Have you ever visited an Eataly? Which one? What did you think?
Turin may be known for various reasons — home of gianduia, Fiat, Eataly and Italy to name a few — but I think Turin should be known as the la città dei segni, the city of signs. Walking around the Piedmont capital last weekend I gawked at the ornate signs and store windows. They’re fancy, posh and manage to both blend into the landscape and standout. Here are some of my favorites, which one do you like?
What do you enjoy looking at when you visit a new city?
If you told me while touring Connecticut College that four years later I would be going on an open day at Slow Foods Uni, I wouldn’t have believed you. I would probably have laughed in your face and said, with a mix of sarcasm and disappointment, that I would be standing on that quad thinking about my math homework. Even if you told me earlier this year that I would be going on an Open Day at Slow Food university, I wouldn’t have believed you. Because who goes to Slow Food university?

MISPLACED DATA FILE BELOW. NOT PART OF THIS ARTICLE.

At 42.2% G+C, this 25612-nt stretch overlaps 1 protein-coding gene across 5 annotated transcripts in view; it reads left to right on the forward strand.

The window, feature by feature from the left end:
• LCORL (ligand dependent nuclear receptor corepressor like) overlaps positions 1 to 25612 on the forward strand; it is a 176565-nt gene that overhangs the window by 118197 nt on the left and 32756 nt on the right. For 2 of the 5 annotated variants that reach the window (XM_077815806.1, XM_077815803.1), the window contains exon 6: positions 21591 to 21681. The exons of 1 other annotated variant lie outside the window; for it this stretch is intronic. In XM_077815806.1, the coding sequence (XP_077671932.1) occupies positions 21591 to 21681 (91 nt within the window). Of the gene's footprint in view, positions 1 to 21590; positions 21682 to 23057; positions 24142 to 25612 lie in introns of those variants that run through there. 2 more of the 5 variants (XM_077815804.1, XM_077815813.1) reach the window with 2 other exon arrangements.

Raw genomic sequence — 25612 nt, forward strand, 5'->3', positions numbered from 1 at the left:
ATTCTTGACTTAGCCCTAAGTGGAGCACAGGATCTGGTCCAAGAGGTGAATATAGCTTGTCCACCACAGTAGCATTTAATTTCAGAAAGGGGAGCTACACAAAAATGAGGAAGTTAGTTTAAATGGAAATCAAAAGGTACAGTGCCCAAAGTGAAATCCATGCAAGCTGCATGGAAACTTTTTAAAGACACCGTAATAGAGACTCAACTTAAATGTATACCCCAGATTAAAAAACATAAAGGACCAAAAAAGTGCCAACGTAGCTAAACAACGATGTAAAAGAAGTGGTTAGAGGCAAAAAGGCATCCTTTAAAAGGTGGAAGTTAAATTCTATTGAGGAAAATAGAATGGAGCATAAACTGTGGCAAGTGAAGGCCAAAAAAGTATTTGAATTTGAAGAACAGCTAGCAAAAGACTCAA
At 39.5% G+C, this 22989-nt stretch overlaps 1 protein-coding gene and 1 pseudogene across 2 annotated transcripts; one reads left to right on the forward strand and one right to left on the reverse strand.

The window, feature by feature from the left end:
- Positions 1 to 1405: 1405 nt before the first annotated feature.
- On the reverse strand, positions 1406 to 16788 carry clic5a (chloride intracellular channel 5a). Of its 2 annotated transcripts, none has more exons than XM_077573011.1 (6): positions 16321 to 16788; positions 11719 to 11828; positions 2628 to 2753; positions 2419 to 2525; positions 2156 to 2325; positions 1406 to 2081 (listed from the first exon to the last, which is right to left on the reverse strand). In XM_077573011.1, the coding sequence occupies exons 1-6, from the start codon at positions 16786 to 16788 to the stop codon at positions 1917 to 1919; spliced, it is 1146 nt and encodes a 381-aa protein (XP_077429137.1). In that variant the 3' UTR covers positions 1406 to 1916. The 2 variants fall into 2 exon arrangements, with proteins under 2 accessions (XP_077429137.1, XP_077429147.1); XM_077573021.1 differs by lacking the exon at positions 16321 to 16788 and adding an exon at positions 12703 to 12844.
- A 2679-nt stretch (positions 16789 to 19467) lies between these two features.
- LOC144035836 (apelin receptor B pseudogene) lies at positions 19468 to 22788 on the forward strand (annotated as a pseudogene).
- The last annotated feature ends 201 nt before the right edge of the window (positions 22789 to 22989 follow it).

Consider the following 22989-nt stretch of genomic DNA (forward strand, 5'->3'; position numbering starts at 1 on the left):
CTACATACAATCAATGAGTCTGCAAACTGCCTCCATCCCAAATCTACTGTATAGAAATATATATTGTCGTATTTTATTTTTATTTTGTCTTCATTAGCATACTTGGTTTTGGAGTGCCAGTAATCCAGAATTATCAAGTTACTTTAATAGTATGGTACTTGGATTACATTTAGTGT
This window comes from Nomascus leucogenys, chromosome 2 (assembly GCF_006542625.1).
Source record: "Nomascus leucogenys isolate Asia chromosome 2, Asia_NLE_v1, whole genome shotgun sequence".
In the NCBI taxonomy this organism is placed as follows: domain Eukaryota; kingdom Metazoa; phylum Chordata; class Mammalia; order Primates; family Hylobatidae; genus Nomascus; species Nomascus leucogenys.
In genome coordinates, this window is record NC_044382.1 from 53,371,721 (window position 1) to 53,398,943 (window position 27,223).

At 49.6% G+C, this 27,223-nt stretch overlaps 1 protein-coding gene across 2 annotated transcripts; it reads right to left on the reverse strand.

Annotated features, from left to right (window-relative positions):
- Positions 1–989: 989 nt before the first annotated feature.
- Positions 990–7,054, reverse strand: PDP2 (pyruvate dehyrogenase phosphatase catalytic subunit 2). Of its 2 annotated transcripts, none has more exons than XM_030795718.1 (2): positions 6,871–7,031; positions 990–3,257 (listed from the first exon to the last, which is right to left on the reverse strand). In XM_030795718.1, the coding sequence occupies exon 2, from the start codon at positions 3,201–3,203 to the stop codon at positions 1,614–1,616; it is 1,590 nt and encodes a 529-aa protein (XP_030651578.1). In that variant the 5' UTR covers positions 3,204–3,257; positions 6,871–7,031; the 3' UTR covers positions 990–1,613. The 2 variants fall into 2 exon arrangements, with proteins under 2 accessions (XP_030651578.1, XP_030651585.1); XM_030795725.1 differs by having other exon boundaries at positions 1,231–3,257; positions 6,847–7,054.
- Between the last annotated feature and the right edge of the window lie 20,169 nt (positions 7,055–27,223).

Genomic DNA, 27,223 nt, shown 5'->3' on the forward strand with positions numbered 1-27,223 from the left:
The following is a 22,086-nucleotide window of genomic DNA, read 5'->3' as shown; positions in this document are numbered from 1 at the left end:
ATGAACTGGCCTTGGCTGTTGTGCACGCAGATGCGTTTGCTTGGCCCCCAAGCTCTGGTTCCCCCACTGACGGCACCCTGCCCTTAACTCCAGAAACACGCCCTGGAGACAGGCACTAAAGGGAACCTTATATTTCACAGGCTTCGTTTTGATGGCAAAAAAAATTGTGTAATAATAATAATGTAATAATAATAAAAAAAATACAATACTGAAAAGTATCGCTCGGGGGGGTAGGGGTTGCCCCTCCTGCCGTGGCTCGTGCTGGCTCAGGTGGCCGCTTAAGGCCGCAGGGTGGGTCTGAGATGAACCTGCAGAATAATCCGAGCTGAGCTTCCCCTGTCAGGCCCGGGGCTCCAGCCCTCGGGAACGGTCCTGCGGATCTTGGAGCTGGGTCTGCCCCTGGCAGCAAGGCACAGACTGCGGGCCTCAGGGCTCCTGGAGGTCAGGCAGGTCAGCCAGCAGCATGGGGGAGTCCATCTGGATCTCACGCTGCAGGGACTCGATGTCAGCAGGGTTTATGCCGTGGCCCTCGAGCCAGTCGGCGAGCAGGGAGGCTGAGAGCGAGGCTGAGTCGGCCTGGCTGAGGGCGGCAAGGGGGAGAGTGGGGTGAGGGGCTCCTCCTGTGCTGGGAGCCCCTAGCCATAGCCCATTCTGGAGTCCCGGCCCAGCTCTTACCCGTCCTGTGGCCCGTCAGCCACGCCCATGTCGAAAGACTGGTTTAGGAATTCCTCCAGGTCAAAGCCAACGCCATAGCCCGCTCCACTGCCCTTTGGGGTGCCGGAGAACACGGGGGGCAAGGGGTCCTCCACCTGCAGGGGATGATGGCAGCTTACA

Rich-looking Northern Italian kids and their parents, that’s who. A handful of Germans, a pair of Austrians and a Swiss girl with her mother, that’s who. An aging Canadian professor, a Lithuanian line cook and a final year English student who’s writing a “dissertation” on Slow Foods, that’s who.
A visit to l’Università di scienze gastronomiche is the only reason to visit Pollenzo. To get there — if you can really call Pollenzo a ‘there’ — you take the bus from the Bra train station, itself is a bit out of the way at the end of a regionale line leaving from Turin. The bus leaves once every hour and a half. Luckily, the bus costs only 2.20 EUR and you buy your ticket on board, not the tabacchi as you’d expect. The bus ride is pleasant as far as these things go, especially if you get one of a nice bus. Even on an old bus, the scenery makes up for the rickety seats.